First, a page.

This is not how I want my representative on the LAUSD School Board to behave. Tamar Galatzan should be ashamed.
Tamar Galatzan spent $24.51 per vote and is still facing a runoff. While not on the ballot, I’ll still be fighting for the LAUSD’s students.Read more
Last December, FBI agents “seized 20 boxes of documents related to LAUSD’s trouble iPad program.” Yesterday, an ethics complaint was filed against Board member Tamar Galatzan alleging that she used district resources in her campaign for re-election. Similar charges were leveled against her during her failed run for a seat on the City Council. Today the district and its interim Superintendent were named “in a new lawsuit that includes explosive new assertions sure to cause anger, embarrassment and disruptions at district headquarters.” The suit includes charges of “sexual harassment, retaliation, discrimination and failure to take all steps necessary to stop harassment and retaliation.” If Tamar Galatzan thinks that this is the direction in which the LAUSD should be headed, I would hate to see what she considers failure.Read more
–Dr. Kevin Maxwell
Children with special needs deserve the chance to be integrated into society. The days of hiding them away should be relegated to the past and every effort given to accommodate them. However, this should be done for their benefit, not ours. They should also be provided with the opportunity to retreat to a safe place when they become overwhelmed. In the LAUSD, these safe places are the special education centers. These are truly special schools where the most fragile of our students can have their unique needs addressed in a stimulating and accepting environment with trained professionals.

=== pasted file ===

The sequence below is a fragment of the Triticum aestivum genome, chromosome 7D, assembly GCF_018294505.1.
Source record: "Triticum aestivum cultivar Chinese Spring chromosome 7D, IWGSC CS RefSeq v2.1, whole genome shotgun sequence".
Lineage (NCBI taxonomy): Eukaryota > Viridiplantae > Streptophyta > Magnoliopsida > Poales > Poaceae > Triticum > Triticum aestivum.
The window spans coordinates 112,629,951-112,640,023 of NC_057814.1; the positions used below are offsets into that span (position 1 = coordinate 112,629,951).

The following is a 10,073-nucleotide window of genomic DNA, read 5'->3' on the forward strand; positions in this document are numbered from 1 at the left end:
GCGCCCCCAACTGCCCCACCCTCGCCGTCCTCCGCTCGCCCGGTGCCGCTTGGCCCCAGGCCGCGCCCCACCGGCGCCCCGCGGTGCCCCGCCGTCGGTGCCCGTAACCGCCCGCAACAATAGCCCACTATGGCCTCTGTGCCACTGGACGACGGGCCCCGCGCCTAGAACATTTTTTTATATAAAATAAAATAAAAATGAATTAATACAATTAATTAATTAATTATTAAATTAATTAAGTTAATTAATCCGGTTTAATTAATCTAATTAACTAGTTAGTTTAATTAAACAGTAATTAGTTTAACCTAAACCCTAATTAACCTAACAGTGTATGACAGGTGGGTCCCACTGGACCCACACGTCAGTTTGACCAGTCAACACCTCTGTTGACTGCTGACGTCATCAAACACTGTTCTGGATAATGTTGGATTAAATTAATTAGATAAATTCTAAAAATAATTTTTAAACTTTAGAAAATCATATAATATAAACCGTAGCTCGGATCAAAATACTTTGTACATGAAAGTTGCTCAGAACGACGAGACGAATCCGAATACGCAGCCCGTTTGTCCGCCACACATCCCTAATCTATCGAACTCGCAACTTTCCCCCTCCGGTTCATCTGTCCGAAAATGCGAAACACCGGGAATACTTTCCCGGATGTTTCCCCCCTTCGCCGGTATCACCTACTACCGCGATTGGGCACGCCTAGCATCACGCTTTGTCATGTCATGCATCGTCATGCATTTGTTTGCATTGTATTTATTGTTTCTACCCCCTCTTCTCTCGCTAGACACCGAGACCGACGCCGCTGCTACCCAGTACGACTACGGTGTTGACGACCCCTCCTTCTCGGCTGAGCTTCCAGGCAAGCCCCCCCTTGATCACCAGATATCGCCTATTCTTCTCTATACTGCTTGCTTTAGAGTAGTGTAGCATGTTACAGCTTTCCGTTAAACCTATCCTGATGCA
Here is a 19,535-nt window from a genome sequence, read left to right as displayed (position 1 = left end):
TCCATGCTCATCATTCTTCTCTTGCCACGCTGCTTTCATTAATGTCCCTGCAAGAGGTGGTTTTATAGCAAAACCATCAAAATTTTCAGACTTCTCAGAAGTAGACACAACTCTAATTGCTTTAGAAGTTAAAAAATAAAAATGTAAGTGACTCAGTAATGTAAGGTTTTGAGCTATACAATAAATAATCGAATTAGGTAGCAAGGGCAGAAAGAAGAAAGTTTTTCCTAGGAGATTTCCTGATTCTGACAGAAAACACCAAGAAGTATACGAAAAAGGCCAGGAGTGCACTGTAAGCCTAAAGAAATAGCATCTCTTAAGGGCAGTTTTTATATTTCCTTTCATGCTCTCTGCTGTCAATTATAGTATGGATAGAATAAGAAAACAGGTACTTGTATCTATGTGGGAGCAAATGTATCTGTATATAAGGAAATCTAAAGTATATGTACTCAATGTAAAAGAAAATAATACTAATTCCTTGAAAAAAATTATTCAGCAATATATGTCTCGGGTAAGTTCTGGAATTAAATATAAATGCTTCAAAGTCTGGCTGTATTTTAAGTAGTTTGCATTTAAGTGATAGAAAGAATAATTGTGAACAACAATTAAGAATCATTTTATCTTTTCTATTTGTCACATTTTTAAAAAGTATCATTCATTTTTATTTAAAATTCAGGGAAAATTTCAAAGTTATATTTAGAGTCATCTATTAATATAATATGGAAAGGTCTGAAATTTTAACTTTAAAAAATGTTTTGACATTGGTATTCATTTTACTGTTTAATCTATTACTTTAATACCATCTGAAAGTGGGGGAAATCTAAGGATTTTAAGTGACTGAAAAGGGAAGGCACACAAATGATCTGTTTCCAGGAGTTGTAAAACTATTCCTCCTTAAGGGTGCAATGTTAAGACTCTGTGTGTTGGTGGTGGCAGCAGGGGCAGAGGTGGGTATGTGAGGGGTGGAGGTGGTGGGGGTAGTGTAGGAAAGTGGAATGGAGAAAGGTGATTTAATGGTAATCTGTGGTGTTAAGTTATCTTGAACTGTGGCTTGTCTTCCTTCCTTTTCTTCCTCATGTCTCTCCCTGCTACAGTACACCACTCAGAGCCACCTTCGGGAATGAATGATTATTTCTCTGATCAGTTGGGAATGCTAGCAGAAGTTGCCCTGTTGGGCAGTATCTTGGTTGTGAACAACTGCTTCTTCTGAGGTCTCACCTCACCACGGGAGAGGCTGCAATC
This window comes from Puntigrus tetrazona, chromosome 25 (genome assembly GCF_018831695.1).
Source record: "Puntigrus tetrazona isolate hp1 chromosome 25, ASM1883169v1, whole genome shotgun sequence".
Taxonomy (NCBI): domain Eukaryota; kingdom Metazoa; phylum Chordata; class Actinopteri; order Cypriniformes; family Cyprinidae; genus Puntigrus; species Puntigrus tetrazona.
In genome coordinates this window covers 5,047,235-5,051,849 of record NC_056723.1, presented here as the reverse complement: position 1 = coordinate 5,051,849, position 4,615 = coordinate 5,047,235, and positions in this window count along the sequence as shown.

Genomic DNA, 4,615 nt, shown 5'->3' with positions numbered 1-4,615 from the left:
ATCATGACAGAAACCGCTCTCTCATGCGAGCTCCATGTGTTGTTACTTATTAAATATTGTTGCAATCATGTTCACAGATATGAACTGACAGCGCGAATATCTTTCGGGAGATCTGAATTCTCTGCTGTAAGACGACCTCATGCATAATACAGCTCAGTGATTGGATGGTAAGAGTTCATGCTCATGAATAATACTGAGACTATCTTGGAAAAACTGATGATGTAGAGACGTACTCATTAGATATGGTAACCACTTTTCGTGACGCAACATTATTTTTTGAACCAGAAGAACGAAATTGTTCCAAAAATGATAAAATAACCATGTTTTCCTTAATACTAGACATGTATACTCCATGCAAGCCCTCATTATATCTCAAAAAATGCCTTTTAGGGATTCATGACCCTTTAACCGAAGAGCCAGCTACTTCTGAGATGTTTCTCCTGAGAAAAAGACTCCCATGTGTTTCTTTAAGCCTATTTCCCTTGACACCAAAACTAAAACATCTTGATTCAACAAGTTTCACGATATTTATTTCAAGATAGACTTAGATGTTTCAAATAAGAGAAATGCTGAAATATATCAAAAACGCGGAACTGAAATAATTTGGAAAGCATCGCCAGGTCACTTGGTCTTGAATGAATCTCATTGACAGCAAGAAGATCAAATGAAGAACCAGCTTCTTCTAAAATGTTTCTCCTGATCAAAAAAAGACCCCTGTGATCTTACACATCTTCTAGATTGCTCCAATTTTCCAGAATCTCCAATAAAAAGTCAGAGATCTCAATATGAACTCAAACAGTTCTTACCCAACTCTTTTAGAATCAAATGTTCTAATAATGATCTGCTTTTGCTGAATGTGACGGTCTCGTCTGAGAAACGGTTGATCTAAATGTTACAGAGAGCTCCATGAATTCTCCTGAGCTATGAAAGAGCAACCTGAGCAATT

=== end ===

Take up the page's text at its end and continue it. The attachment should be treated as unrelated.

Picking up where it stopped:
Unfortunately, the LAUSD has an unacknowledged, but readily apparent, plan to close down the special education centers. Parents are reporting that the district is depriving them of their final say in education decisions for their children by not making these schools available during the Individualized Education Plan (IEP) process and intimidating those who push for the choice. As a result, the populations of these schools are steadily decreasing. Instead, these students are being forced into mainstream schools that are ill-equipped to handle their needs. These are students that need intensive assistance and at some point one of them is going to get lost in the shuffle of a general education campus and this will result in a tragedy. The district needs to reverse course before this happens.Read more